**chapter test**for each chapter of the curriculum, and a comprehensive end-of-year test. - The
**worksheet maker**allows you to make additional worksheets for most calculation-type topics in the curriculum. This is a single html file. You will need Internet access to be able to use it. - You can use the free online exercises at https://www.mathmammoth.com/practice/
- Some grade levels have
**cutouts**to make fraction manipulatives or geometric solids. - And of course there are answer keys to everything.

Have ready the first lesson from the student worktext. Go over the first teaching part (within the blue boxes) together with your child. Go through a few of the first exercises together, and then assign some problems for your child to do on their own.

Repeat this if the lesson has other blue teaching boxes. Naturally, you can also use the videos at https://www.mathmammoth.com/videos/

Many children can eventually study the lessons completely on their own — the curriculum becomes self-teaching. However, children definitely vary in how much they need someone to be there to actually teach them.

The lessons in Math Mammoth complete curriculum are NOT intended to be done in a single teaching session or class. Sometimes you might be able to go through a whole lesson in one day, but more often, the lesson itself might span 3-5 pages and take 2-3 days or classes to complete.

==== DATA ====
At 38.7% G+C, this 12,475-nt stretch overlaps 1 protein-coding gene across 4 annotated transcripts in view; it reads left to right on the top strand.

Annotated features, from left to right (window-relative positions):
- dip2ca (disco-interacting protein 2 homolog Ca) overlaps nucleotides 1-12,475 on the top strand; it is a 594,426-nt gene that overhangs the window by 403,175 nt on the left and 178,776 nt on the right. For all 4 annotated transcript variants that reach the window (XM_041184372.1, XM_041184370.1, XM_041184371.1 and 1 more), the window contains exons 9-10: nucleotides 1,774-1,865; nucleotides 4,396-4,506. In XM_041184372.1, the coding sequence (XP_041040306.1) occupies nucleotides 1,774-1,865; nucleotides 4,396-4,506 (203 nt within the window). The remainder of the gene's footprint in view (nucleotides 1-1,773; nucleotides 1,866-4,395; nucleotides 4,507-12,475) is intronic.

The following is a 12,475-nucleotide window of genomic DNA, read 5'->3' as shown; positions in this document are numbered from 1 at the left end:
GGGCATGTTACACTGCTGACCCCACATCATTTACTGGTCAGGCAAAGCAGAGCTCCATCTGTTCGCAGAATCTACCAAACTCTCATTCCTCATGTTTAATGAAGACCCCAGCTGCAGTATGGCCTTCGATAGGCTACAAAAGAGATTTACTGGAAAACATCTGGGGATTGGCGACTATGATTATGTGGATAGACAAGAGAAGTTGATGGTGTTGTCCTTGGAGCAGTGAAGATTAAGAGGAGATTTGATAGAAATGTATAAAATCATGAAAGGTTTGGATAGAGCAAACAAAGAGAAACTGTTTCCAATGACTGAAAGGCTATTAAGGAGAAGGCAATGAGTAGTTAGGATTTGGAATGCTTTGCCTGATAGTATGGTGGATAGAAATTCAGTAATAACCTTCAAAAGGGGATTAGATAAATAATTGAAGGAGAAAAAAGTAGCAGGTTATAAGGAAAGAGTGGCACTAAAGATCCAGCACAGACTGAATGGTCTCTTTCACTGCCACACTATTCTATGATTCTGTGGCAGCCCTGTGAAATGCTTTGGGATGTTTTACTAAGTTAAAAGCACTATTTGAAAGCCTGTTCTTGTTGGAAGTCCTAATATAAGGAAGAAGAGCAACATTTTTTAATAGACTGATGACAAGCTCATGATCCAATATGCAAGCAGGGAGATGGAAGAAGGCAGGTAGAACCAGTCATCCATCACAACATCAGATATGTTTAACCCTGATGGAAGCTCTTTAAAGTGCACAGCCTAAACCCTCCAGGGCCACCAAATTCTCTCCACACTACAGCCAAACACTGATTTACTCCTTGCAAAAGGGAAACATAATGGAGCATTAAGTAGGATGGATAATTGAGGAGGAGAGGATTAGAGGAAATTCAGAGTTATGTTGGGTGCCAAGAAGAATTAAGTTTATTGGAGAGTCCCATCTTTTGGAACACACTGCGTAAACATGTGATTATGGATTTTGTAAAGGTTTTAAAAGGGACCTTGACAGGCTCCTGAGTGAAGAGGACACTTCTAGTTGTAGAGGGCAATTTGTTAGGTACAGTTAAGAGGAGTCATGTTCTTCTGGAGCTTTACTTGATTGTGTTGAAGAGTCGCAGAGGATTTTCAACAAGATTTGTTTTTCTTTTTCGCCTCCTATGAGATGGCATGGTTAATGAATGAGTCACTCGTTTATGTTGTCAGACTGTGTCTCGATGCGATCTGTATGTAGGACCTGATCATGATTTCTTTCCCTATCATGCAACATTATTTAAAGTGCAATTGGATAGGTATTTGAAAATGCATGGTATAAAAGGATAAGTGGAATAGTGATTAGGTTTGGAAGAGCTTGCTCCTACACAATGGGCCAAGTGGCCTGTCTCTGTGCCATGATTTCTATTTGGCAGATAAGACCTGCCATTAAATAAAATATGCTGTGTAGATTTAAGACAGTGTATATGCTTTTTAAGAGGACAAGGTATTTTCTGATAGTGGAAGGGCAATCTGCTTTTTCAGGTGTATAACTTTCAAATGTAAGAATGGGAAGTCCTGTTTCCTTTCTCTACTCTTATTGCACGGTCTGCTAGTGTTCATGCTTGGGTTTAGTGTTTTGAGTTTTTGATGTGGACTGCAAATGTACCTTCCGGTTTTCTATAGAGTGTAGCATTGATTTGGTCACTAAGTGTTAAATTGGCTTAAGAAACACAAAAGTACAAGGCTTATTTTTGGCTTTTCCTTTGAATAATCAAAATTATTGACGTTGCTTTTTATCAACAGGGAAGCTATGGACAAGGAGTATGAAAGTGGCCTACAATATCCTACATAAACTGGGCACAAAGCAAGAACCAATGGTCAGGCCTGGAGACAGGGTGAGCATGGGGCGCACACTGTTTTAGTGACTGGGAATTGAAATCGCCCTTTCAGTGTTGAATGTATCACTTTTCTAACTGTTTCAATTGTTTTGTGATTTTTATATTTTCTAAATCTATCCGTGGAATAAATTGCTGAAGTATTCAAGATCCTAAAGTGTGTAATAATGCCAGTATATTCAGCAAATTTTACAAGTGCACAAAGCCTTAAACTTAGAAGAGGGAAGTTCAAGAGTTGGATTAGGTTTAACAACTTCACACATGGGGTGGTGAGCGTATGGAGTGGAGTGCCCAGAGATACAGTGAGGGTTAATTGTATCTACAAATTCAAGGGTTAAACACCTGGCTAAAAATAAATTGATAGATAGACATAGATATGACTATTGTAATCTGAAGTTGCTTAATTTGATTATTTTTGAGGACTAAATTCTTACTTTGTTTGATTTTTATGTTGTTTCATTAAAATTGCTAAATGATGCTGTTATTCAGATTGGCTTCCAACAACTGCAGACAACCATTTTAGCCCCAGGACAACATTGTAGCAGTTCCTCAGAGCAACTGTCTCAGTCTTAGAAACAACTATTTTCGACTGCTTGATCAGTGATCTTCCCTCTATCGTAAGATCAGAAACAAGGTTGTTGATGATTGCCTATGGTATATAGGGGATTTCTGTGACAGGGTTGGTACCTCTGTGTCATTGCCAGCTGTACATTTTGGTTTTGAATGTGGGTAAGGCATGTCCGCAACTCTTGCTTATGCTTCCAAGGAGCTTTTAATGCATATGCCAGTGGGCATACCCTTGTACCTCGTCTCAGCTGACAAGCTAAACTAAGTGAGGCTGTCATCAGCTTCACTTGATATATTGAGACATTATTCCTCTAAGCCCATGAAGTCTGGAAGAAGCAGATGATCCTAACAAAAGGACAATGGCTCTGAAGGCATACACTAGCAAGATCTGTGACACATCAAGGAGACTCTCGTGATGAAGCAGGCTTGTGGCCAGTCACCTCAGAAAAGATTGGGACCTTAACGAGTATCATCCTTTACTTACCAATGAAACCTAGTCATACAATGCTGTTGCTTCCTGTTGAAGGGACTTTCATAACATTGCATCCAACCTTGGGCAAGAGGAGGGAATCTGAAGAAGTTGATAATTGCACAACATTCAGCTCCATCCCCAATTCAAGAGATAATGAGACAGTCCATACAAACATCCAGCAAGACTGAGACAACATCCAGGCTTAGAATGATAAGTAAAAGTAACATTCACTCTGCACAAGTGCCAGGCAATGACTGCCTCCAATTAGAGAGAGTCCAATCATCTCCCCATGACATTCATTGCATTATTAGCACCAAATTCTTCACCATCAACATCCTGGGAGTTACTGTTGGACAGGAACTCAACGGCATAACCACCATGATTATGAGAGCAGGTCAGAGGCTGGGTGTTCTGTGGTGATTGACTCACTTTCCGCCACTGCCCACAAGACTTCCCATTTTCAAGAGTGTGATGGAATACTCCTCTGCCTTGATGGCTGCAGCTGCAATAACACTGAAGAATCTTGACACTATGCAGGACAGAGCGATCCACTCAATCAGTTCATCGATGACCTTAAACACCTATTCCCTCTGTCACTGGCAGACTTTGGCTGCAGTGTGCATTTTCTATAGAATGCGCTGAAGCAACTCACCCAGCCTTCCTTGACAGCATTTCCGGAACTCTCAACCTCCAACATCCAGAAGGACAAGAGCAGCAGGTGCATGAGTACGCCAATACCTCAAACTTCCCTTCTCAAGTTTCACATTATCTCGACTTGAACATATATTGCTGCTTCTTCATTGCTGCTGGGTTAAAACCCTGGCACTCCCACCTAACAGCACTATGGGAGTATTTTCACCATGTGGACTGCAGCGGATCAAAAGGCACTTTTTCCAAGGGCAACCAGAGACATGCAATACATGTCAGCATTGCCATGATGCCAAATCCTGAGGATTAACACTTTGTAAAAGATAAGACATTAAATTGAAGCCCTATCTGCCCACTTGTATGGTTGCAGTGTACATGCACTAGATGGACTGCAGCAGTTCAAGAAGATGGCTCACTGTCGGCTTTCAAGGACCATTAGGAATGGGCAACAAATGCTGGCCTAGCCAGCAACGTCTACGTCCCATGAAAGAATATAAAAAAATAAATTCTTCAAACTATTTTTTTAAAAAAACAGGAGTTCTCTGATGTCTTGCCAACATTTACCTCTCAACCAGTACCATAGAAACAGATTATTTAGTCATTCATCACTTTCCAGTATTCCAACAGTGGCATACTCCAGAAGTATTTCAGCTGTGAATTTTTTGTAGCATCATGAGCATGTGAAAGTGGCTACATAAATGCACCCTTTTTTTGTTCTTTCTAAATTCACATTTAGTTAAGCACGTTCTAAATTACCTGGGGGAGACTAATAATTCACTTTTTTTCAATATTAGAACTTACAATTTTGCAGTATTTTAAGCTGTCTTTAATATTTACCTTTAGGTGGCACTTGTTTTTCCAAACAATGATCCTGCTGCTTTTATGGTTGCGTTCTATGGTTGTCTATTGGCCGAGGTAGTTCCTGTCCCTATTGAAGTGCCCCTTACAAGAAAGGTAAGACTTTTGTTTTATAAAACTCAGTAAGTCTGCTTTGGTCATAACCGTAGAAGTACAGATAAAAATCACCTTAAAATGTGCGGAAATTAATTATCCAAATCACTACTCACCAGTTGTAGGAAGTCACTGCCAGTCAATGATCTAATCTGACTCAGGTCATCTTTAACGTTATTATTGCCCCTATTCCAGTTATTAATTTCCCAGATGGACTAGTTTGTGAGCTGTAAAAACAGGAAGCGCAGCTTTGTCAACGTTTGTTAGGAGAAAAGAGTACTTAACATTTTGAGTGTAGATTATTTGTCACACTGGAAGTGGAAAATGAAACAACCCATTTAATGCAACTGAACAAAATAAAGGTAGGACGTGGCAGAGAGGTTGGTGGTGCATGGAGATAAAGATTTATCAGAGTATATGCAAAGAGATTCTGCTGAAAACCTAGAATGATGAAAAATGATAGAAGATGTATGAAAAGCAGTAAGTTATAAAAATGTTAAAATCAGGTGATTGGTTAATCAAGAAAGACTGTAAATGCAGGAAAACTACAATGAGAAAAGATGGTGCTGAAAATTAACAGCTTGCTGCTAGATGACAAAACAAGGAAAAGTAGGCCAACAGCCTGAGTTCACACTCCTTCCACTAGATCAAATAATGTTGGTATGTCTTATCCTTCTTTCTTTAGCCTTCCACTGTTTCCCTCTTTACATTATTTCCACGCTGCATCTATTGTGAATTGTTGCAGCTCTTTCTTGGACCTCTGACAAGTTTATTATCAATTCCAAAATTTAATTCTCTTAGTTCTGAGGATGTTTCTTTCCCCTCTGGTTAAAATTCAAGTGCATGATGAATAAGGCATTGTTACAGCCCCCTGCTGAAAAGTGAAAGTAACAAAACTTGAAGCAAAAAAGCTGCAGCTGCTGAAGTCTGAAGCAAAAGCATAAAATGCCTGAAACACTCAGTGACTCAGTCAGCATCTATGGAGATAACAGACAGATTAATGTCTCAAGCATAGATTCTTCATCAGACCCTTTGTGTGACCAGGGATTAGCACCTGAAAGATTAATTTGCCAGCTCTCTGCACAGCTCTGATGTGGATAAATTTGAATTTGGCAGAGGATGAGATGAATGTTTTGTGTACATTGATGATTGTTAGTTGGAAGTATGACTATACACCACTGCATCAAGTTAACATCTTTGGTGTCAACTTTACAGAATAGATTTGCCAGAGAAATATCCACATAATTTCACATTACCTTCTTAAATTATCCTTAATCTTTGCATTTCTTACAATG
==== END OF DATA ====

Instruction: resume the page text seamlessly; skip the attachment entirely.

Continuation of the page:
Therefore, it is not possible to say exactly how many pages a student needs to do in one day. This will vary. However, it is helpful to calculate a general guideline as to how many pages per week you should cover in the student worktext in order to go through the curriculum in one school year (or whatever span of time you want to allot to it).

The table below lists how many pages there are for the student to finish in this particular grade level, and gives you a guideline for how many pages per day to finish, assuming a 180-day school year.

Example:

Grade level | Lesson pages |
Number of school days |
Number of days for tests and reviews |